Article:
Epilepsy is a common neurologic disorder that is characterized by unprovoked seizures. About two and a half million people in the U.S. are currently diagnosed with this condition. In this podcast, Dr. David Thurman discusses recognition and treatment of epilepsy. Created: 11/26/2009 by MMWR.
Date Released: 11/26/2009. Series Name: A Cup of Health with CDC.
A CUP OF HEALTH WITH CDC
National Epilepsy Awareness Month — November 2009
Recorded: November 10, 2009; posted: November 26, 2009
[Announcer] This podcast is presented by the Centers for Disease Control and Prevention. CDC — safer, healthier people.
[Dr. Gaynes] Welcome to A Cup of Health with CDC, a weekly feature of the MMWR, the Morbidity and Mortality Weekly Report. I’m your host, Dr. Robert Gaynes.
Epilepsy is a common neurologic disorder that is characterized by unprovoked seizures. About two and a half million people in the U.S. are currently diagnosed with this condition.
Dr. David Thurman is a researcher with CDC’s National Center for Chronic Disease Prevention and Health Promotion. He’s joining us today to discuss recognition and treatment of epilepsy. Welcome to the show, David.
[Dr. Thurman] Thank you, Bob.
[Dr. Gaynes] David, is epilepsy more common in any particular age group?
[Dr. Thurman] Well, epilepsy occurs throughout life, however, there are two groups that more commonly are likely to develop it, and that would be very young children – epilepsy arises particularly frequently in that age group – and also in older adults.
[Dr. Gaynes] Do we know what causes epilepsy?
[Dr. Thurman] There are a number of known causes of epilepsy and in many cases, the cause still remains unknown. Among the known causes of epilepsy would be things like previous brain injuries or head injuries, in older people – consequences of a stroke brain. Less commonly it can sometimes arise because of a brain tumor, and there are a number of other causes, as well. And quite a number of cases are also associated with some identified genetic problems.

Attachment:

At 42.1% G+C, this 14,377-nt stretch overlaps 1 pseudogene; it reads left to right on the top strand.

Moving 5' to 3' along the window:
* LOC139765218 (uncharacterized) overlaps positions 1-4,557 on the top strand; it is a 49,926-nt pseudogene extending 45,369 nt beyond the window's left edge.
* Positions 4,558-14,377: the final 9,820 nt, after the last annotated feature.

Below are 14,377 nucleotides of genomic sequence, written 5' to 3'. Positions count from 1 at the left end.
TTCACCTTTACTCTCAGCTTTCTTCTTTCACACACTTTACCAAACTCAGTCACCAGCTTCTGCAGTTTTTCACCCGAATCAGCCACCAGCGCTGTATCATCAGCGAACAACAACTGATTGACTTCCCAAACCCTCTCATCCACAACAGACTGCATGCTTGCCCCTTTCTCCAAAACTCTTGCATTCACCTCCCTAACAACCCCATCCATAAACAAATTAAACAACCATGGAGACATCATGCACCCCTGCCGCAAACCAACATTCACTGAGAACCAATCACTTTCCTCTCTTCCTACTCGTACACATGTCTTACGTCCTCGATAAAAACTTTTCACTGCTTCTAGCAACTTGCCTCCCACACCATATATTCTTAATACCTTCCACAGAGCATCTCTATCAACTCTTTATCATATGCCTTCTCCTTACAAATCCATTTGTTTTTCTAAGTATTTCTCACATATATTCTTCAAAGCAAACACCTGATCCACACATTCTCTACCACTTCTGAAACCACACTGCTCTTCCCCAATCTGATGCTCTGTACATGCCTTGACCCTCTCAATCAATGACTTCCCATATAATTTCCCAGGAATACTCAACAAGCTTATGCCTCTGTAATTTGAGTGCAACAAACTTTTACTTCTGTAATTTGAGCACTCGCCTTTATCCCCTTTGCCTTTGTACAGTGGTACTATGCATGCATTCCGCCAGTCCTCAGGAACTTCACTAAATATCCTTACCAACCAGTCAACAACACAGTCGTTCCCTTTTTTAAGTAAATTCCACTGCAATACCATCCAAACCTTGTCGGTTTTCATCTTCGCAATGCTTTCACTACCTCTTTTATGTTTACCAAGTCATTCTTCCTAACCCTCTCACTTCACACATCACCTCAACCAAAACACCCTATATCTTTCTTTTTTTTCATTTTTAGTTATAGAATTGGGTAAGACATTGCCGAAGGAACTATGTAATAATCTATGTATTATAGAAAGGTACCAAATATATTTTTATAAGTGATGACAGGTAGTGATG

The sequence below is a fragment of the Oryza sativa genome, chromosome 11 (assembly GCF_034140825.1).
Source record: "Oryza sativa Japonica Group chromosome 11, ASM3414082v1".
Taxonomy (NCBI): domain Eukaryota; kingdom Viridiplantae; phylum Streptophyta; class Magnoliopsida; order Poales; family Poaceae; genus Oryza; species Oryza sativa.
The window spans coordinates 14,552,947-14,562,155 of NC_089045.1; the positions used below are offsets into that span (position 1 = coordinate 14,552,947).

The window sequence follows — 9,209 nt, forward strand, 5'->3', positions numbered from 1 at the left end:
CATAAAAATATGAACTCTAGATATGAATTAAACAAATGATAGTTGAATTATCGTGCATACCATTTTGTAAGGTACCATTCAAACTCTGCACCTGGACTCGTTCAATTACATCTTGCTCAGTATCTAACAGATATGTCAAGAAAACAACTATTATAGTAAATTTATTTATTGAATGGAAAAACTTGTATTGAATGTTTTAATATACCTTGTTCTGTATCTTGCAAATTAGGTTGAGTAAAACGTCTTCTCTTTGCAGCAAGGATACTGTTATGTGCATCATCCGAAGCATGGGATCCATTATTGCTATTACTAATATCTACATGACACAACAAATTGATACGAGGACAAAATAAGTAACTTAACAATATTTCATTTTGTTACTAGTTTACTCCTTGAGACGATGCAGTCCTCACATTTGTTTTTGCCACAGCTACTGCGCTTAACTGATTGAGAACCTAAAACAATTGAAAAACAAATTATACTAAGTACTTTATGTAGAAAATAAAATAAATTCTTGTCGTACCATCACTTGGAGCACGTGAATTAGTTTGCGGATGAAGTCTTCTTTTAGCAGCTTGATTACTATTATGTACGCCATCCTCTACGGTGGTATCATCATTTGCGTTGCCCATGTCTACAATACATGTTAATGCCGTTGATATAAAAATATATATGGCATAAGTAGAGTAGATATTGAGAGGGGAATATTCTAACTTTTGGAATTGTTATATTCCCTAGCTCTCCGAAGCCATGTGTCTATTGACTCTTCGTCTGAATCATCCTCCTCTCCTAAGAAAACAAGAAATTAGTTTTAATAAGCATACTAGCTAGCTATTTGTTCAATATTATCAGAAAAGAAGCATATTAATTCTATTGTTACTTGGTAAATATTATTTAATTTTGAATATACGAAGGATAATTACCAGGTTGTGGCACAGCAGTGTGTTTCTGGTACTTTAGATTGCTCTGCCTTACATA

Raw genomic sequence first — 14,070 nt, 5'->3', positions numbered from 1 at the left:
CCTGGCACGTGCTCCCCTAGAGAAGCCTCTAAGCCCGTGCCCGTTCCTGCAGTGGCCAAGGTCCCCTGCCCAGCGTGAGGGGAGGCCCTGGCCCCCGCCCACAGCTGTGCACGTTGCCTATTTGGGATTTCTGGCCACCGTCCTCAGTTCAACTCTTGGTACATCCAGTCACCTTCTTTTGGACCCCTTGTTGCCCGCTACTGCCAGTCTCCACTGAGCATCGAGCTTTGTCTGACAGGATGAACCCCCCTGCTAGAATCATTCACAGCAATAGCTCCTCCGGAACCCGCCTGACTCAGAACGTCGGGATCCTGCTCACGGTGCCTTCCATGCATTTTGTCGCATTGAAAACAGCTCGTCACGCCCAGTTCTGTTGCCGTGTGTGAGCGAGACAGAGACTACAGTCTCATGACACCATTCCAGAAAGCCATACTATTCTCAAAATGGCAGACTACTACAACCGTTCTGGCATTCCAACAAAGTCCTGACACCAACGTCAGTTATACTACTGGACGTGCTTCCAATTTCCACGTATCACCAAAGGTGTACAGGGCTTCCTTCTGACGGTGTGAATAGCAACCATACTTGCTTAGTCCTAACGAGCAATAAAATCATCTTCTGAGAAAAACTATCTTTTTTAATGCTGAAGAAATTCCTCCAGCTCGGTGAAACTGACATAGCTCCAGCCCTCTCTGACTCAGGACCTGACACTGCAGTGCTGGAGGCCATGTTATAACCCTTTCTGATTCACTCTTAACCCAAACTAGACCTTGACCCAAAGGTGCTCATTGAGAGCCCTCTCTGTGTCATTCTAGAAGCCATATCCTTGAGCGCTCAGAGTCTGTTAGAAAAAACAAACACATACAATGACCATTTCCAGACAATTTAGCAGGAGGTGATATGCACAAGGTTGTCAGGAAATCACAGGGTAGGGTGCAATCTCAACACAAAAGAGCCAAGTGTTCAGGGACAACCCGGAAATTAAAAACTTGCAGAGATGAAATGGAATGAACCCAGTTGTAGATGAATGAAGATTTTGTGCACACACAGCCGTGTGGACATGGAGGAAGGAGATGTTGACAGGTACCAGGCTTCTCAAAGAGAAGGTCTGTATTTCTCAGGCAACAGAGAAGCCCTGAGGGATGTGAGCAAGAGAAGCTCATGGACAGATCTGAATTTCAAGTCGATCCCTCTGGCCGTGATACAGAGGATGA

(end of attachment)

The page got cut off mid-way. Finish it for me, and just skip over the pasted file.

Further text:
[Dr. Gaynes] David, besides convulsions, are there any other symptoms of epilepsy?
[Dr. Thurman] Yes, there are. Most people, when they think of seizures, the first thing that comes to mind is a convulsion, and I think we’re all familiar with this – a person loses consciousness, they may fall down, there may be general muscle stiffening, and so forth, but in fact, there are a number of other kinds of seizures, as well, and these are probably equally as common as convulsions. And the most common other type of seizure might be something like a staring spell, during which a person is unresponsive for a short period of time.
[Dr. Gaynes] Is there a cure for this condition?
[Dr. Thurman] For the most part, at the present time, no. There’s a lot of research going into developing cures for epilepsy, but there are few cases of epilepsy at the present time that we are really able to cure. Sometimes, there is an underlying condition, like scar tissue in the brain or a tumor that can be removed and sometimes that will essentially cure the epilepsy, but that’s relatively less common.
[Dr. Gaynes] Is epilepsy associated with other health problems?
[Dr. Thurman] Epilepsy can be associated with a number of health problems and complications. A young child with epilepsy who’s having very frequent and uncontrolled seizures, of course may, just from the fact of having so many seizures, be encountering learning difficulties and this can contribute to a developmental delay. People with seizures, of course, can be at greater risk of injury occurring during a seizure. There are also associated neurologic conditions that can occur with epilepsy and epilepsy can be a symptom of these. For example, in young children, cerebral palsy is often associated with epilepsy. And in older people, epilepsy can arise as a complication of strokes or other neurologic diseases, as well.
[Dr. Gaynes] What’s the treatment for epilepsy?
[Dr. Thurman] The mainstay of treatment would be taking medication. There are several types of medication that can control seizures. About two thirds of people on medication, their seizures can be completely controlled. Now, for those whose seizures cannot be completely controlled, sometimes surgery can help.
[Dr. Gaynes] David, where can listeners get more information about epilepsy?
[Dr. Thurman] One of the best places to go would be the CDC website: www.cdc.gov/epilepsy. And I might add, at this website, we also have a link to the National Institutes of Health epilepsy website and that has some excellent information there, as well.
[Dr. Gaynes] Thanks, David. I’ve been talking today with CDC’s Dr. David Thurman about recognition and treatment of epilepsy which is important to avoid the risk of disability or even death. Currently, there is no cure, but epilepsy can be controlled with medication. If you or someone you know has had a seizure, see your healthcare provider to determine the cause and get appropriate treatment.
Until next time, be well. This is Dr. Robert Gaynes for A Cup of Health with CDC.
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